Texas Tech quarterback Alan Bowman will be transferring to another program.
The Texas Tech football team will be without its most experienced quarterback next season as Alan Bowman has announced his intent to transfer. He will graduate in May, at which point he will enter the portal as a graduate transfer with three years of eligibility remaining thanks to the NCAA allowing players an extra year of eligibility due to the COVID-affected 2020 season.
Bowman, who came to Lubbock out of Grapevine High School, looked good while playing as a true freshman in Kliff Kingsbury’s offense in 2018, completing 69.4 percent of his passes for 2,638 yards with 17 touchdowns and seven interceptions. But he struggled to stay healthy during his time at Texas Tech, playing in just eight games his freshman year thanks to a collapsed lung.
Further injuries limited him to just three games in 2019, in which he completed 65.6 percent of his passes for 1,020 yards, six touchdowns, and three interceptions before earning a medical redshirt. He came back to complete 64.7 percent of his passes for 1,596 yards, 10 touchdowns and seven interceptions in eight games in 2020.
Whatever the reason, Bowman never seemed comfortable in former offensive coordinator David Yost’s offense, and he didn’t seem to develop much under Yost’s tutelage. His passer rating was nearly 20 points lower in Yost’s offense than in Kliff Kingsbury’s.
Where Texas Tech Goes From Here
I was of the belief that Bowman would’ve been the early frontrunner for the starting gig in 2021 under new offensive coordinator Sonny Cumbie, but obviously that won’t be the case anymore. Texas Tech will be looking for a new starting quarterback this spring, and Cumbie and coach Matt Wells will have a few players from which to choose.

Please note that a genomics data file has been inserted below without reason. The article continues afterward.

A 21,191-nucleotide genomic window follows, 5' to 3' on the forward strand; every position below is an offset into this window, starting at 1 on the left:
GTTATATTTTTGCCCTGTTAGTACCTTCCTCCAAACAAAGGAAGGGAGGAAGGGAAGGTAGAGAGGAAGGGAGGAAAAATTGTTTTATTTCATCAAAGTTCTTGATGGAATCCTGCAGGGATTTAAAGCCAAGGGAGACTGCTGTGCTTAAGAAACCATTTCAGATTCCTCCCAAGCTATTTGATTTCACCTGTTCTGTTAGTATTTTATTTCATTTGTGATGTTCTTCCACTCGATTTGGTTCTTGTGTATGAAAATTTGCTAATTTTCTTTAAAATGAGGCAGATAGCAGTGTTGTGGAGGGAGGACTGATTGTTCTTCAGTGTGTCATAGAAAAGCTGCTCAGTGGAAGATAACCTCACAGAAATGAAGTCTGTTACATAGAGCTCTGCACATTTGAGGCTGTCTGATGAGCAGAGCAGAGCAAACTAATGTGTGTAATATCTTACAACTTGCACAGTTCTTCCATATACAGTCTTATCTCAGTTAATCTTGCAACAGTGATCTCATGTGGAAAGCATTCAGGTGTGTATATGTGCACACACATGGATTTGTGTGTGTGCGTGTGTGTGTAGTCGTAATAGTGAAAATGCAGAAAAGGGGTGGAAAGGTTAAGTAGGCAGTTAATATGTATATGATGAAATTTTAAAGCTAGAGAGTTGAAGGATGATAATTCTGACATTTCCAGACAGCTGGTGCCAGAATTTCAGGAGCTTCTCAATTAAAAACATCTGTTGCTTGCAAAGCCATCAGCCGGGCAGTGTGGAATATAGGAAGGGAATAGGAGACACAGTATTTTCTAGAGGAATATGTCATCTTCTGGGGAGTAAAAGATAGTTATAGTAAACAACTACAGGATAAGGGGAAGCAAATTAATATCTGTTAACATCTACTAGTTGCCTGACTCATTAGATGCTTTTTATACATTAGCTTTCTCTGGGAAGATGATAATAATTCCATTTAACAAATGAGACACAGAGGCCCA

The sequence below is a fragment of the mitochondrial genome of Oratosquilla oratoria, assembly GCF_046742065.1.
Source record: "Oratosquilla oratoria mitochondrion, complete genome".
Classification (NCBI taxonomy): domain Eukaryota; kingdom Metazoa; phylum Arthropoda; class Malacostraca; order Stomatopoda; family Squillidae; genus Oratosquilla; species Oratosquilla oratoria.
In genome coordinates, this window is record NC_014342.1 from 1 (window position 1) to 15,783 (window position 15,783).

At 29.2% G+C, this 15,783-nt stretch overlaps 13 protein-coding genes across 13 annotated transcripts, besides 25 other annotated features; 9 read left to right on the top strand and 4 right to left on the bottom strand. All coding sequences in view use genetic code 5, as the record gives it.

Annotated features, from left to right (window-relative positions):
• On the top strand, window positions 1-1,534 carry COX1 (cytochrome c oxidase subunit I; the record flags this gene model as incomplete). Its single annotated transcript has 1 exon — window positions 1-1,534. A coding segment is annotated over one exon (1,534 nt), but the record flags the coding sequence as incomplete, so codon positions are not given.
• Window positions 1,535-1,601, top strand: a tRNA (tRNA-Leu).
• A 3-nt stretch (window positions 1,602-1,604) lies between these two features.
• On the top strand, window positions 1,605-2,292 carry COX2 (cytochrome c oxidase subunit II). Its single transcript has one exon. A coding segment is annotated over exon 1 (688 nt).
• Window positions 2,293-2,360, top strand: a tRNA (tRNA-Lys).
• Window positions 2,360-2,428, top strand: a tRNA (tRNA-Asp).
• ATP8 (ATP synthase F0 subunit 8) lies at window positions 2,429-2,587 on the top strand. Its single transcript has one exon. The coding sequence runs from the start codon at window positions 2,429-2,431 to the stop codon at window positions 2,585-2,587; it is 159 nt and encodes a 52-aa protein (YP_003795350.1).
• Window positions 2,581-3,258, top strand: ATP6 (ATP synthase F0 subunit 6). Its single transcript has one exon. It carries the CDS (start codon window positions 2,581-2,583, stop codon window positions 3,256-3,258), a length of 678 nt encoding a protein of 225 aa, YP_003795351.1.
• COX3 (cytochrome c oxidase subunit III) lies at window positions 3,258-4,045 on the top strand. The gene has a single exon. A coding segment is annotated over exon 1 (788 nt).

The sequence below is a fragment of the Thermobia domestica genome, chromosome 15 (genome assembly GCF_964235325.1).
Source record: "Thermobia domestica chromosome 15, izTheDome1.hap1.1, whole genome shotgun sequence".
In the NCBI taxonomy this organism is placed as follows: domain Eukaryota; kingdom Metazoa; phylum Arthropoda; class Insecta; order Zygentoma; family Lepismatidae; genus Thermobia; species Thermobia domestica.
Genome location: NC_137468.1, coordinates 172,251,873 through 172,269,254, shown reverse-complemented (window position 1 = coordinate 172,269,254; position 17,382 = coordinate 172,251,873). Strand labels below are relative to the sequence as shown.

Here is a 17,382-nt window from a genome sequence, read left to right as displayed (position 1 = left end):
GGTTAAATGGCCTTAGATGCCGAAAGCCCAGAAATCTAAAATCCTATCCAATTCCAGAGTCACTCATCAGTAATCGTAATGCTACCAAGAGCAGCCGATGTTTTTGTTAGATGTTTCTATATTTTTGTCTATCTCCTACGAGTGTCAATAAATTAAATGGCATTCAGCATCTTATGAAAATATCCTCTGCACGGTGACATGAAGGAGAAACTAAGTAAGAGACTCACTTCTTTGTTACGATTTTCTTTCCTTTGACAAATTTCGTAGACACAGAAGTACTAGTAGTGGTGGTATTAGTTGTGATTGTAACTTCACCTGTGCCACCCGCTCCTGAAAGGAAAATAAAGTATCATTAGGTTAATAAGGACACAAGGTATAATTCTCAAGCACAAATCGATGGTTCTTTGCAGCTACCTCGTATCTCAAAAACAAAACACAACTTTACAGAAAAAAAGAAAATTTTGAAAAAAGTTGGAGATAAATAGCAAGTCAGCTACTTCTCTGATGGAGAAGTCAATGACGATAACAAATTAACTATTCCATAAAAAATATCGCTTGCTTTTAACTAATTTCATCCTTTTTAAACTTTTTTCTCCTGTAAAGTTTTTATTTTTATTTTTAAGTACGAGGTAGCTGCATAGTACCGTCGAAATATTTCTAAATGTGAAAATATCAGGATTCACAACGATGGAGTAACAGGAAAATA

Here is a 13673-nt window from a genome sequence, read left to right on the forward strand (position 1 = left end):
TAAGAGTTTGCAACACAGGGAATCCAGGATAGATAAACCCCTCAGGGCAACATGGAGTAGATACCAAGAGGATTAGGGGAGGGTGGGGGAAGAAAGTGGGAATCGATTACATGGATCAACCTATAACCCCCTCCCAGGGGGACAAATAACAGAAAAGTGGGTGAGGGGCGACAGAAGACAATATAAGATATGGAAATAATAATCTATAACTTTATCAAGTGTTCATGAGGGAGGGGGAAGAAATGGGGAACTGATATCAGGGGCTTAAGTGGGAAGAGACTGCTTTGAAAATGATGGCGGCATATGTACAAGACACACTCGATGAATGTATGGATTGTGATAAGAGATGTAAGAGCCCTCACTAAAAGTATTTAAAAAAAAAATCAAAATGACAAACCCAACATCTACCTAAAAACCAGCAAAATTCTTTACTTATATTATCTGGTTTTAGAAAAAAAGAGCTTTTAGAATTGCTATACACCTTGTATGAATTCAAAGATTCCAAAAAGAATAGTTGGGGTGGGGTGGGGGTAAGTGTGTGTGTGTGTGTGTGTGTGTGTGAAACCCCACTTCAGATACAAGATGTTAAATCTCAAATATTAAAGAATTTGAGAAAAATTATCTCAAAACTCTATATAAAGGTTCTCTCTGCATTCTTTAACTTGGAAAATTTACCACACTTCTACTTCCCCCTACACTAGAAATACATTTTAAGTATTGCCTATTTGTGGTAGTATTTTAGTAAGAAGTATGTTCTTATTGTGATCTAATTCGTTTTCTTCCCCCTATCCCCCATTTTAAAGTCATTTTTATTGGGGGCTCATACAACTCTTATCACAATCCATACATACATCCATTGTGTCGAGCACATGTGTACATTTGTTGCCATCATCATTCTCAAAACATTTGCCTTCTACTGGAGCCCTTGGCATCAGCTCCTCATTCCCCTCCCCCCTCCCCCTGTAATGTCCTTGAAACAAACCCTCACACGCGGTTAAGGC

One of the two frontrunners at this point is holdover Henry Colombi. After transferring from Utah State, Colombi appeared in six games for Texas Tech in 2020, completing 65.7 percent of his passes for 1,065 yards, eight touchdowns and four interceptions. He briefly took the starting job away from Bowman and, interestingly, had the exact same passer rating as Bowman last year.
The other frontrunner is true freshman Behren Morton, the most highly touted quarterback recruit to come to Lubbock in recent memory. He is on campus this spring so he’ll be involved in spring ball, and if his skills are as good as everyone says, he has a legitimate shot to leave the competition behind. Fans will certainly clamor for him.
We also can’t rule out Maverick McIvor and Donovan Smith, both of whom haven’t really been part of the picture thus far but could enter the fray if they impress Cumbie. With a new offensive coordinator comes something of a clean slate, so they’ll get a chance to show what they can do. There’s always the possibility of additional transfers, either incoming or outgoing.
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What’s Next for Bowman
We may not know Bowman’s destination until he graduates in May, which will give him some time to weigh his options. No doubt a quarterback with his experience will garner plenty of interest. And with three years of eligibility remaining, he’ll be quite the find for whichever program picks him up.
I could see him going to Mississippi State to play for Mike Leach, or going to Houston to team up with Dana Holgorsen and reunite with former Red Raiders KeSean Carter and Ta’Zhawn Henry. A smaller program, like Arkansas State or Western Kentucky, could be in play as well. Either way, Bowman should have plenty of options this summer.
One has to wonder what might have happened if Bowman hadn’t been hurt his freshman year. It’s entirely possible the team would have won seven or eight games with him on the field for the full season, and that might have saved Kingsbury’s job. The entire trajectory of the football program could have been different.
Instead, his time at Texas Tech ends after a couple of disappointing seasons under Wells, and we’re all left wondering what might have been. But no one can doubt the effort Bowman gave and the toughness he displayed on the field. We wish him all the best at his next destination.